When Frenchman and former Radio France Internationale journalist Marc Victor arrived in the restless heart of Kabul in 2006 to set up restaurant L’Atmosphère, the city was in the midst of a full-blown riot. In this whirlwind of violence, his little outpost offering hearty French cuisine and the rare oasis of a swimming pool became the relative calm in the eye of the storm.
Not that it was a serene white linen dining experience, far from it. As one of the few places in a morally policed dry town where you could get hold of black market booze, it was akin to a hedonistic club for westerners including NGO workers, reporters, mercenaries and peacekeepers.
It also attracted strictly banned Afghans who had the clout to flout the rules and bargain their way in to the wet zone – mostly warlords, gangsters and politicians. Everyone was welcome as long as guns were checked at the door.
Victor’s one of three series creators behind French production Kabul Kitchen (Kaboul Kitchen), a hilarious TV series loosely based on his misadventures while running L’Atmosphère during five years of American occupation of the city. It’s an absolute hoot with its finger way more on the pulse than Tina Fey’s disappointing Whiskey Tango Foxtrot.
You can catch all 12 episodes via SBS On Demand now - we’d suggest you might like to whip up a bowl of Kabuli pilau – widely considered to be the national dish of Afghanistan – to keep you sustained if you decide on a viewing marathon.
With Moroccan capital Casablanca standing in for Kabul during filming, Gilbert Melki plays Jacky, the owner of Kabul Kitchen, with Stéphanie Pasterkamp showing up unannounced as his estranged daughter and NGO worker Sophie. They are backed by a host of colourful characters including corrupt Colonel Amanullah played by Simon Abkarian (seen previously in Zero Dark Thirty and Casino Royale).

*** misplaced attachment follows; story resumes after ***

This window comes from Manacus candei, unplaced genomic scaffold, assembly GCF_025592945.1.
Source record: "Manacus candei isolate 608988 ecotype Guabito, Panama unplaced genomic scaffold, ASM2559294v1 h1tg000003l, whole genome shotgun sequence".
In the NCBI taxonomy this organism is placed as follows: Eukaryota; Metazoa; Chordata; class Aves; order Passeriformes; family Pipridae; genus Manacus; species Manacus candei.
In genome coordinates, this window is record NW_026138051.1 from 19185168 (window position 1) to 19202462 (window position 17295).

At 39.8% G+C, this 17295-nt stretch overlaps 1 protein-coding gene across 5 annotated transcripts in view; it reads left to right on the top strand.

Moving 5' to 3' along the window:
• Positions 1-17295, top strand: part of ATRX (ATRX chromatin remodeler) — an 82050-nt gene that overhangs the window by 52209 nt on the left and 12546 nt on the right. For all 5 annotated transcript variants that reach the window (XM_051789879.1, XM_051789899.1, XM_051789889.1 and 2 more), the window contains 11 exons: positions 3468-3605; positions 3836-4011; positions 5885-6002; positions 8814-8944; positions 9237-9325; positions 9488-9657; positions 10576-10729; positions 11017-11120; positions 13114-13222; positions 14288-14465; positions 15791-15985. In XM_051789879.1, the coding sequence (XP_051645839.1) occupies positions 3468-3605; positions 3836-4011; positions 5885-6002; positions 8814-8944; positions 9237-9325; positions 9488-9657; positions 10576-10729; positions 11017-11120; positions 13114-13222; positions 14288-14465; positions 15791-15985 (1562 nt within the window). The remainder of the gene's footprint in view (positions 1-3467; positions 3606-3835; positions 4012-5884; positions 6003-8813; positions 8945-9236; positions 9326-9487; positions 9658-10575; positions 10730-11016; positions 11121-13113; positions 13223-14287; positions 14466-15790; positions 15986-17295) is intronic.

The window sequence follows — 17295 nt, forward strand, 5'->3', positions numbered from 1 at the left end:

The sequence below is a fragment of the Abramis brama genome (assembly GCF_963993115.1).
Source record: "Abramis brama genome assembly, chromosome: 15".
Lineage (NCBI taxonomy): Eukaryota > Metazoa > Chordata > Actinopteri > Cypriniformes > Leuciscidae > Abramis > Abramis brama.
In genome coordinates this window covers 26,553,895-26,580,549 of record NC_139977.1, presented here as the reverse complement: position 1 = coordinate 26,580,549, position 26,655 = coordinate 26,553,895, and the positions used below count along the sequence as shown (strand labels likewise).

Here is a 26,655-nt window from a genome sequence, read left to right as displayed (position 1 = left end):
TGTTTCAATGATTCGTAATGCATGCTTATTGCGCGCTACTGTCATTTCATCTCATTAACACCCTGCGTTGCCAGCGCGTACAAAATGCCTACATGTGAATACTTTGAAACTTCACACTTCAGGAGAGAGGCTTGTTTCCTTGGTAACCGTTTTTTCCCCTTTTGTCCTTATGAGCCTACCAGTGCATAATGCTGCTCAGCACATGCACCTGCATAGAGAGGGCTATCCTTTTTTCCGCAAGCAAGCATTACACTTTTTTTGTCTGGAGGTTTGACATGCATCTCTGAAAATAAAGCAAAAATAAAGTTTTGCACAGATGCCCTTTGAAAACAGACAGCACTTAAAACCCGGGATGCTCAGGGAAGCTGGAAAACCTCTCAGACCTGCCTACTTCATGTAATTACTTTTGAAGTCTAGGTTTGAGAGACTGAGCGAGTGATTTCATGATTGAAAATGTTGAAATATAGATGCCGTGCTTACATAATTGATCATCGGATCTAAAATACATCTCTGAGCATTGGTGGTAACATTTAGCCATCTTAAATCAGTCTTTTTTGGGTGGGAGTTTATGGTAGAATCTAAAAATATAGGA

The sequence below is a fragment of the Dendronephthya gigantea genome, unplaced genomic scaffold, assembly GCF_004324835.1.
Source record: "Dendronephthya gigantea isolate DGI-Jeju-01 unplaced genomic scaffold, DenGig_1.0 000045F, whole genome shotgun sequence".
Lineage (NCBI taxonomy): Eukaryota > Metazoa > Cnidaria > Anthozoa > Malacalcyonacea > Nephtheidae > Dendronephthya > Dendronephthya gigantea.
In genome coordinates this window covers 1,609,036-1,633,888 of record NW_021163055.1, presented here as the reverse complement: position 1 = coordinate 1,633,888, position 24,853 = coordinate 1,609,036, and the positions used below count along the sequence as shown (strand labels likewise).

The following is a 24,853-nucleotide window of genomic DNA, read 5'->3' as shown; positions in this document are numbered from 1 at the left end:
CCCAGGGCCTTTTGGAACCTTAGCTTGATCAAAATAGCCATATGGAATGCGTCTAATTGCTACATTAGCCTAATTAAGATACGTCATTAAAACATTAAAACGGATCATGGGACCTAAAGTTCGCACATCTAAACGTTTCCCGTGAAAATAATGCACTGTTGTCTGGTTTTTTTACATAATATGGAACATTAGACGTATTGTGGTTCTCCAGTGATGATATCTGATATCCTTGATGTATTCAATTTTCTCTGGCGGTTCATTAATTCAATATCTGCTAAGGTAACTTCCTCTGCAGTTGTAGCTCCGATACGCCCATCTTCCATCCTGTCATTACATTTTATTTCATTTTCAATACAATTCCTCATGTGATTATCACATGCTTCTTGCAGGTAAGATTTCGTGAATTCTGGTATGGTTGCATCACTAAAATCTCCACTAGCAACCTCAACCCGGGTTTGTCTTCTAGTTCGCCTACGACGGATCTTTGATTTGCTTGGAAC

Taking full advantage of the culture clash between French and Afghan cultures, with all the nefarious wheeling and dealing going on, sometimes it seems like food is the last thing on the mind of Kabul Kitchen’s frisky patron – although the cook goes on strike about pork at one point, and there’s a hilarious misunderstanding in episode three when Jacky’s local cook serves up what he dubs Afghan Blanquette.
Blanquette’s classic veal stew takes its name from its crème fraîche-sourced creamy consistency and un-browned meat, but the dinner Jacky sits down to is decidedly ‘rouge’, much to his consternation. The French do not take kindly to messing around with their culinary classics, with the flustered waiter aim to reassure the red colour is the Afghan twist. A colleague shoots this theory down, pointing out the chef blended it with beef bourguignon.
While SBS Food does not recommend combining the two dishes, why not try both out at home and while you’re at it, explore some of our Afghan recipes too.
Series 1 of Kabul Kitchen is available on SBS On Demand.